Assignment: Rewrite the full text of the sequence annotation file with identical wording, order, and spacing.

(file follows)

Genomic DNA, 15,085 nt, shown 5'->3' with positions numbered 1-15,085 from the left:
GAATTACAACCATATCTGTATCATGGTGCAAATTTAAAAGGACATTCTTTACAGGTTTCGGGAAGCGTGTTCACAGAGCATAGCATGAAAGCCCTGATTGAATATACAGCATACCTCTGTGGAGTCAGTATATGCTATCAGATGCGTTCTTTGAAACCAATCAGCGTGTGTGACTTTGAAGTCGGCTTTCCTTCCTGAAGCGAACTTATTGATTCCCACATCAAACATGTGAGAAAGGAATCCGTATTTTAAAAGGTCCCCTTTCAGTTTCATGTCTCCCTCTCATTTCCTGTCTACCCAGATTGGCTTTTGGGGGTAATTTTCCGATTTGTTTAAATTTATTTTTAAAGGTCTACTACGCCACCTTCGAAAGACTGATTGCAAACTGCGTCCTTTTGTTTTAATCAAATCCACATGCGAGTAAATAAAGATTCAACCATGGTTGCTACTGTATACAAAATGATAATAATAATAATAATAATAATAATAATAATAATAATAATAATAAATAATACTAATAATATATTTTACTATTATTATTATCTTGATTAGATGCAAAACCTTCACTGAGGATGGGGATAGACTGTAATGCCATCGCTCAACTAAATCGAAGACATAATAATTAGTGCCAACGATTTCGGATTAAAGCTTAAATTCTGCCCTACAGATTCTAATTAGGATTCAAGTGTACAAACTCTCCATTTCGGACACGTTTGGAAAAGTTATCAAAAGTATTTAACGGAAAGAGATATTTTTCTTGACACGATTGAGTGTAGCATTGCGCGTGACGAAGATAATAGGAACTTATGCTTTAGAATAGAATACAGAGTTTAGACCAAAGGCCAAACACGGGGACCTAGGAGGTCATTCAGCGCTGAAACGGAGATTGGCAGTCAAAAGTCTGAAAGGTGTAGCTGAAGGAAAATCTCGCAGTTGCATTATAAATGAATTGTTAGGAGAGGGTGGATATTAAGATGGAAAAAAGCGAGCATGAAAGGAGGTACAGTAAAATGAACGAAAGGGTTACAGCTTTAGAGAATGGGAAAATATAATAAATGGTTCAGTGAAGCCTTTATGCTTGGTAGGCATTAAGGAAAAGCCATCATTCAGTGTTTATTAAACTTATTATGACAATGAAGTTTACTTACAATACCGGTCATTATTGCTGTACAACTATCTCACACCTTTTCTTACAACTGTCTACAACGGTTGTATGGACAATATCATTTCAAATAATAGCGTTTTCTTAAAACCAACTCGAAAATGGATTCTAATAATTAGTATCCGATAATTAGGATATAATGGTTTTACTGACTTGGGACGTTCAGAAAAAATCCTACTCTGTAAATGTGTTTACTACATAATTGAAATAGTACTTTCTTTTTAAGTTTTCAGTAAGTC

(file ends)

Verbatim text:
Genomic DNA, 15,085 nt, shown 5'->3' with positions numbered 1-15,085 from the left:
GAATTACAACCATATCTGTATCATGGTGCAAATTTAAAAGGACATTCTTTACAGGTTTCGGGAAGCGTGTTCACAGAGCATAGCATGAAAGCCCTGATTGAATATACAGCATACCTCTGTGGAGTCAGTATATGCTATCAGATGCGTTCTTTGAAACCAATCAGCGTGTGTGACTTTGAAGTCGGCTTTCCTTCCTGAAGCGAACTTATTGATTCCCACATCAAACATGTGAGAAAGGAATCCGTATTTTAAAAGGTCCCCTTTCAGTTTCATGTCTCCCTCTCATTTCCTGTCTACCCAGATTGGCTTTTGGGGGTAATTTTCCGATTTGTTTAAATTTATTTTTAAAGGTCTACTACGCCACCTTCGAAAGACTGATTGCAAACTGCGTCCTTTTGTTTTAATCAAATCCACATGCGAGTAAATAAAGATTCAACCATGGTTGCTACTGTATACAAAATGATAATAATAATAATAATAATAATAATAATAATAATAATAATAATAAATAATACTAATAATATATTTTACTATTATTATTATCTTGATTAGATGCAAAACCTTCACTGAGGATGGGGATAGACTGTAATGCCATCGCTCAACTAAATCGAAGACATAATAATTAGTGCCAACGATTTCGGATTAAAGCTTAAATTCTGCCCTACAGATTCTAATTAGGATTCAAGTGTACAAACTCTCCATTTCGGACACGTTTGGAAAAGTTATCAAAAGTATTTAACGGAAAGAGATATTTTTCTTGACACGATTGAGTGTAGCATTGCGCGTGACGAAGATAATAGGAACTTATGCTTTAGAATAGAATACAGAGTTTAGACCAAAGGCCAAACACGGGGACCTAGGAGGTCATTCAGCGCTGAAACGGAGATTGGCAGTCAAAAGTCTGAAAGGTGTAGCTGAAGGAAAATCTCGCAGTTGCATTATAAATGAATTGTTAGGAGAGGGTGGATATTAAGATGGAAAAAAGCGAGCATGAAAGGAGGTACAGTAAAATGAACGAAAGGGTTACAGCTTTAGAGAATGGGAAAATATAATAAATGGTTCAGTGAAGCCTTTATGCTTGGTAGGCATTAAGGAAAAGCCATCATTCAGTGTTTATTAAACTTATTATGACAATGAAGTTTACTTACAATACCGGTCATTATTGCTGTACAACTATCTCACACCTTTTCTTACAACTGTCTACAACGGTTGTATGGACAATATCATTTCAAATAATAGCGTTTTCTTAAAACCAACTCGAAAATGGATTCTAATAATTAGTATCCGATAATTAGGATATAATGGTTTTACTGACTTGGGACGTTCAGAAAAAATCCTACTCTGTAAATGTGTTTACTACATAATTGAAATAGTACTTTCTTTTTAAGTTTTCAGTAAGTC